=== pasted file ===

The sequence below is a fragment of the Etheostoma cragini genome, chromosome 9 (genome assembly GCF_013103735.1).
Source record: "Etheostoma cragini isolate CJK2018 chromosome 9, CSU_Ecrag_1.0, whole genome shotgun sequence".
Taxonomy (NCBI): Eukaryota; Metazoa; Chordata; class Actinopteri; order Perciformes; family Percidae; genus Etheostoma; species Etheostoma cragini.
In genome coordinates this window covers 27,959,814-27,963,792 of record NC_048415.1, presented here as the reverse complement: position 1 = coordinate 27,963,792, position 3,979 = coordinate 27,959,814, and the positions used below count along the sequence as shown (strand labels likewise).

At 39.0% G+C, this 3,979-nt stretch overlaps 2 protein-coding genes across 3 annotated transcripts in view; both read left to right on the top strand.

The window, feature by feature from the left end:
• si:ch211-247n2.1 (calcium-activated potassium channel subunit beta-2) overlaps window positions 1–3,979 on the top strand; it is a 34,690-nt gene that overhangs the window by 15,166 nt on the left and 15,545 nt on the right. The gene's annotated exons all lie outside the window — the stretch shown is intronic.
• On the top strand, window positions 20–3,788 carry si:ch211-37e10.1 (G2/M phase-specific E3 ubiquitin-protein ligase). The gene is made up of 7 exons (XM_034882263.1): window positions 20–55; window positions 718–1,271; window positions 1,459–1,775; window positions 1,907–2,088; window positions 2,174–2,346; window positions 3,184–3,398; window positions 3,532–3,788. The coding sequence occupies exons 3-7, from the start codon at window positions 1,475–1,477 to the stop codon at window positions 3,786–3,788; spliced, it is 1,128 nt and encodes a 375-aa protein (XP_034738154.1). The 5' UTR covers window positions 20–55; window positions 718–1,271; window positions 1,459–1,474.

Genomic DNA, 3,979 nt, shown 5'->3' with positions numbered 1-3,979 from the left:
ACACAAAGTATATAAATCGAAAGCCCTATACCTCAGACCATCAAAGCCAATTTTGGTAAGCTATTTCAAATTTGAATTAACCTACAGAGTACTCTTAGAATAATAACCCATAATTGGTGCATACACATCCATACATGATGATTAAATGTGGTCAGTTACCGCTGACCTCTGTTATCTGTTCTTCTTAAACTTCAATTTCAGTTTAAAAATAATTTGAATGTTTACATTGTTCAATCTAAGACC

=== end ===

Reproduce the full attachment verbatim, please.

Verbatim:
The sequence below is a fragment of the Etheostoma cragini genome, chromosome 9 (genome assembly GCF_013103735.1).
Source record: "Etheostoma cragini isolate CJK2018 chromosome 9, CSU_Ecrag_1.0, whole genome shotgun sequence".
Taxonomy (NCBI): Eukaryota; Metazoa; Chordata; class Actinopteri; order Perciformes; family Percidae; genus Etheostoma; species Etheostoma cragini.
In genome coordinates this window covers 27,959,814-27,963,792 of record NC_048415.1, presented here as the reverse complement: position 1 = coordinate 27,963,792, position 3,979 = coordinate 27,959,814, and the positions used below count along the sequence as shown (strand labels likewise).

At 39.0% G+C, this 3,979-nt stretch overlaps 2 protein-coding genes across 3 annotated transcripts in view; both read left to right on the top strand.

The window, feature by feature from the left end:
• si:ch211-247n2.1 (calcium-activated potassium channel subunit beta-2) overlaps window positions 1–3,979 on the top strand; it is a 34,690-nt gene that overhangs the window by 15,166 nt on the left and 15,545 nt on the right. The gene's annotated exons all lie outside the window — the stretch shown is intronic.
• On the top strand, window positions 20–3,788 carry si:ch211-37e10.1 (G2/M phase-specific E3 ubiquitin-protein ligase). The gene is made up of 7 exons (XM_034882263.1): window positions 20–55; window positions 718–1,271; window positions 1,459–1,775; window positions 1,907–2,088; window positions 2,174–2,346; window positions 3,184–3,398; window positions 3,532–3,788. The coding sequence occupies exons 3-7, from the start codon at window positions 1,475–1,477 to the stop codon at window positions 3,786–3,788; spliced, it is 1,128 nt and encodes a 375-aa protein (XP_034738154.1). The 5' UTR covers window positions 20–55; window positions 718–1,271; window positions 1,459–1,474.

Genomic DNA, 3,979 nt, shown 5'->3' with positions numbered 1-3,979 from the left:
ACACAAAGTATATAAATCGAAAGCCCTATACCTCAGACCATCAAAGCCAATTTTGGTAAGCTATTTCAAATTTGAATTAACCTACAGAGTACTCTTAGAATAATAACCCATAATTGGTGCATACACATCCATACATGATGATTAAATGTGGTCAGTTACCGCTGACCTCTGTTATCTGTTCTTCTTAAACTTCAATTTCAGTTTAAAAATAATTTGAATGTTTACATTGTTCAATCTAAGACC